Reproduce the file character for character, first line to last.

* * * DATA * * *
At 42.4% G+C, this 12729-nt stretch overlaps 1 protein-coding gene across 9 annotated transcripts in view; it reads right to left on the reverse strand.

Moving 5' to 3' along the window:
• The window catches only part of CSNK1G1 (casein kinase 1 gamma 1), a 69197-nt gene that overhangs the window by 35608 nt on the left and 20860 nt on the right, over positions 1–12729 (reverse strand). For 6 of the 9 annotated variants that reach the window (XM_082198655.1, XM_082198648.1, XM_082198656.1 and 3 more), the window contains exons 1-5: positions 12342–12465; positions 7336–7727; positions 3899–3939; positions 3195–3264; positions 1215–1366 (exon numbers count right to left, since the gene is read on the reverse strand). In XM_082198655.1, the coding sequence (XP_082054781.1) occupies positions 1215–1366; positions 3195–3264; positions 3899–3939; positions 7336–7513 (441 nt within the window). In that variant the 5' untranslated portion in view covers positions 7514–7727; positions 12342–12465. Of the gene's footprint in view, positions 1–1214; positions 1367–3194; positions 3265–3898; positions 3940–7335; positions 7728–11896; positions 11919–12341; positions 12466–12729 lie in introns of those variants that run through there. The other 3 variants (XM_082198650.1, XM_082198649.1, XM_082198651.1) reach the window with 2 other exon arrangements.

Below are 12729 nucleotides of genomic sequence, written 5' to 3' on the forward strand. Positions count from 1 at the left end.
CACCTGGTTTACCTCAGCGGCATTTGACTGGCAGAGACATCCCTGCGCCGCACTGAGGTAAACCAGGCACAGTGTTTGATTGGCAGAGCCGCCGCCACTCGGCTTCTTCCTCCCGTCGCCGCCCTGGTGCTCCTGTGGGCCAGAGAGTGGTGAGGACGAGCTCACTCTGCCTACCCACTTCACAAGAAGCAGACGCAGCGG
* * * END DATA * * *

At 42.4% G+C, this 12729-nt stretch overlaps 1 protein-coding gene across 9 annotated transcripts in view; it reads right to left on the reverse strand.

Moving 5' to 3' along the window:
• The window catches only part of CSNK1G1 (casein kinase 1 gamma 1), a 69197-nt gene that overhangs the window by 35608 nt on the left and 20860 nt on the right, over positions 1–12729 (reverse strand). For 6 of the 9 annotated variants that reach the window (XM_082198655.1, XM_082198648.1, XM_082198656.1 and 3 more), the window contains exons 1-5: positions 12342–12465; positions 7336–7727; positions 3899–3939; positions 3195–3264; positions 1215–1366 (exon numbers count right to left, since the gene is read on the reverse strand). In XM_082198655.1, the coding sequence (XP_082054781.1) occupies positions 1215–1366; positions 3195–3264; positions 3899–3939; positions 7336–7513 (441 nt within the window). In that variant the 5' untranslated portion in view covers positions 7514–7727; positions 12342–12465. Of the gene's footprint in view, positions 1–1214; positions 1367–3194; positions 3265–3898; positions 3940–7335; positions 7728–11896; positions 11919–12341; positions 12466–12729 lie in introns of those variants that run through there. The other 3 variants (XM_082198650.1, XM_082198649.1, XM_082198651.1) reach the window with 2 other exon arrangements.

Below are 12729 nucleotides of genomic sequence, written 5' to 3' on the forward strand. Positions count from 1 at the left end.
CACCTGGTTTACCTCAGCGGCATTTGACTGGCAGAGACATCCCTGCGCCGCACTGAGGTAAACCAGGCACAGTGTTTGATTGGCAGAGCCGCCGCCACTCGGCTTCTTCCTCCCGTCGCCGCCCTGGTGCTCCTGTGGGCCAGAGAGTGGTGAGGACGAGCTCACTCTGCCTACCCACTTCACAAGAAGCAGACGCAGCGG